Perhaps Schubert, Bach, and Vivaldi join forces to inspire Emily, a Staffordshire bull terrier and enthusiastic collector of bones. While classical music speaks to her artistic temperament, cow bones in particular are the medium she chooses to express herself through carcass architecture.
And then there’s Jemima, a fourteen-year-old corgi-sheltie mix whose sand sculptures prompted this compilation of canine creations. Witnesses to Jemima’s ocean front objet d’art feel her attention for symmetry could be influenced by her human companion’s strict army background and subsequent desire for orderliness. And what about astrological influences? The precise spiral sand diggings of Harry, the serene Jack Russell terrier, could possibly reveal the sun’s importance in his life.
Although humorously at odds in their assessments, Dr. Raymond Blake, researcher at the Institute of Canine Cultural Heritage, and Penelope Winter, animal spiritualist and telepathic diviner, both offer insight into the motivation and meaning behind the various canine constructions documented. While Blake relies on the dog’s breed and ancestry to explain the creative behavior, Winter credits telepathic communication for the visionary masterpieces. Yet whether impelled by inherited memory or thought transference, it’s unquestionable that these abstract compositions demand attention. Beach, field, or quarry—no canvas is too big or too small for these prolific pooches. For the most part, nature is their studio, although two resourceful dogs find beauty in using common raincoats and tires in their sculptures. Striking photos capture both the process and the product, often proudly displayed by the four-legged artist. If you think all your dog makes is a mess, look again. With the right tools and a little encouragement, your dog’s artistic genius could flourish before your very eyes.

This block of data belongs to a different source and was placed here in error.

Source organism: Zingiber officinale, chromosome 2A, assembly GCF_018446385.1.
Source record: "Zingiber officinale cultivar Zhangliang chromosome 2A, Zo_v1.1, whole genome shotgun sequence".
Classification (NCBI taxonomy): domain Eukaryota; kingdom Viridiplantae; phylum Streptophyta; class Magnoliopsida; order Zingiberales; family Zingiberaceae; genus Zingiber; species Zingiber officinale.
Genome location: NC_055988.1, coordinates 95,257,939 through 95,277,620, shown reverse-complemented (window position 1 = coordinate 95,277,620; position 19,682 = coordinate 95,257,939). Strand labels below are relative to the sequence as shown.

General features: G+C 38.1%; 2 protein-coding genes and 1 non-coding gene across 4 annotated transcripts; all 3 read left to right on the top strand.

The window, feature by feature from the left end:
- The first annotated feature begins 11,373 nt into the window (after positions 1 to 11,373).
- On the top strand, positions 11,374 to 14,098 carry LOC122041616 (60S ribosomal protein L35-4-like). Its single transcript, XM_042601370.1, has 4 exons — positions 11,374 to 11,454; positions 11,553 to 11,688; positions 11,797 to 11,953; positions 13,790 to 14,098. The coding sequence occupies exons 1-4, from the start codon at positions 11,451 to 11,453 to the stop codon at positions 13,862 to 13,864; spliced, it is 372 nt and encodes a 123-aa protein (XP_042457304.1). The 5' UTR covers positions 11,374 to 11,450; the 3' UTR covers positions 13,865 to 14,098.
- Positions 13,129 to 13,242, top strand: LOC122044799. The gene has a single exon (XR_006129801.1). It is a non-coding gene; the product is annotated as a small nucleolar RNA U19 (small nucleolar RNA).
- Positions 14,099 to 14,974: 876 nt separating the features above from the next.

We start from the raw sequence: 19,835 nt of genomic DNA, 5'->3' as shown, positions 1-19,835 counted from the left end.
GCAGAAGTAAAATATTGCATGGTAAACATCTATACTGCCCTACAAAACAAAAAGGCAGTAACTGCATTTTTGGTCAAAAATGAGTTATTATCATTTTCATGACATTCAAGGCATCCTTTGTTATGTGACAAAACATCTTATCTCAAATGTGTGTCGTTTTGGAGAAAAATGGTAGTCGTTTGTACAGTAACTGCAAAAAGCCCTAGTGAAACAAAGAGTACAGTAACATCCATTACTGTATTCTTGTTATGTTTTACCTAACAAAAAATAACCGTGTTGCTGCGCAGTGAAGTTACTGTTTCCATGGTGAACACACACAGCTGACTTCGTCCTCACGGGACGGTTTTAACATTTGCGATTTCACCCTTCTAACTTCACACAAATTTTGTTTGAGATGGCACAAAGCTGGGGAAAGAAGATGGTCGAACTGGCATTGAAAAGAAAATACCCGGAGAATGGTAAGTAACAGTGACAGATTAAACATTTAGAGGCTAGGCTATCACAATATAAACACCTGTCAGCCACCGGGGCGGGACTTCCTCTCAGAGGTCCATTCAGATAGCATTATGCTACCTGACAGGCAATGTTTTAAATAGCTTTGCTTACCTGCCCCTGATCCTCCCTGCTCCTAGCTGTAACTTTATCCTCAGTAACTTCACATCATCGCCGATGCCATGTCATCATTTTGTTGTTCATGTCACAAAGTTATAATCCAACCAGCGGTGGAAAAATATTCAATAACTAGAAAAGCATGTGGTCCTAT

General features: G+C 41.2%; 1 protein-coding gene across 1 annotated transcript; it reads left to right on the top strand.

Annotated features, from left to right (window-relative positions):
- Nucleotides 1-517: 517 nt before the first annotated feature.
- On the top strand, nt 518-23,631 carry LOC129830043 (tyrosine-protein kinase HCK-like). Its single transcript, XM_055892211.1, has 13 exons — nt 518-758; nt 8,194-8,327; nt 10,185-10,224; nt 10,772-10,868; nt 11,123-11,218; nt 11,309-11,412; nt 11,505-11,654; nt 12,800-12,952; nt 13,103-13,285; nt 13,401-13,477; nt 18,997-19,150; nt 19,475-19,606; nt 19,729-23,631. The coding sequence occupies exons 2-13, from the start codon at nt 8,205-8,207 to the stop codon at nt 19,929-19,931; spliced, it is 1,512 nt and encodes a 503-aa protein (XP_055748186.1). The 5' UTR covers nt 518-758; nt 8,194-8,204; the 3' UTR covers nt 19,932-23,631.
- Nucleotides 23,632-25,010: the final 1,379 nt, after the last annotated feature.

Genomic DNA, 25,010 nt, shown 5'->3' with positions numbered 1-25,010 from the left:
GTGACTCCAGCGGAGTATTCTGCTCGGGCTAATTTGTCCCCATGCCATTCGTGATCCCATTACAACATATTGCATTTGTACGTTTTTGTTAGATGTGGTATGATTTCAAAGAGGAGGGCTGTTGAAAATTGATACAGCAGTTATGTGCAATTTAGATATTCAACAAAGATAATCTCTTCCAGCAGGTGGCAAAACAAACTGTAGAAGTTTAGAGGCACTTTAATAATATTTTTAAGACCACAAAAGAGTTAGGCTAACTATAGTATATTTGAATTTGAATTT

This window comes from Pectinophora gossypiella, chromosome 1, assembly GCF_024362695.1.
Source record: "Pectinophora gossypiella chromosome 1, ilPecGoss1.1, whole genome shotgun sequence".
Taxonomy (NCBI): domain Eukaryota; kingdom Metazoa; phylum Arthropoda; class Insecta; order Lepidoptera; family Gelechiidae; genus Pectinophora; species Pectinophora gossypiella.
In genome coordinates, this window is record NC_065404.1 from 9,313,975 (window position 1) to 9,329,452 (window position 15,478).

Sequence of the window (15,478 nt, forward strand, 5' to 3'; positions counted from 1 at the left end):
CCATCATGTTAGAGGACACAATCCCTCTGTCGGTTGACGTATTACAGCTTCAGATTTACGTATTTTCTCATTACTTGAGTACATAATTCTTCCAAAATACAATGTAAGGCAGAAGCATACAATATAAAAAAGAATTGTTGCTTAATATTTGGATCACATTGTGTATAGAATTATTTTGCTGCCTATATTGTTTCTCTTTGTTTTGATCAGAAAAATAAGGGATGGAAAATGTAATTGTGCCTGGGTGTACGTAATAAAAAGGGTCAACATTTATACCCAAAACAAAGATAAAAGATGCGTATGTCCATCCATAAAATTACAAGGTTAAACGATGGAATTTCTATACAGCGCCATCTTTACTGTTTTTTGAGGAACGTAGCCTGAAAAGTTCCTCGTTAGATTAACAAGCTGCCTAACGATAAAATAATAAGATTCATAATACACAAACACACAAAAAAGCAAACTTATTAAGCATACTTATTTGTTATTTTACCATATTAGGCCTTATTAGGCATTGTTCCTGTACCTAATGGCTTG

By Vicki Mathison / Ten Speed Press
For more information on animal welfare and pet tips check out Premier Pet Lifestyle Expert and Animal Rescue Advocate Wendy Diamond at www.wendydiamond.com and www.animalfair.com.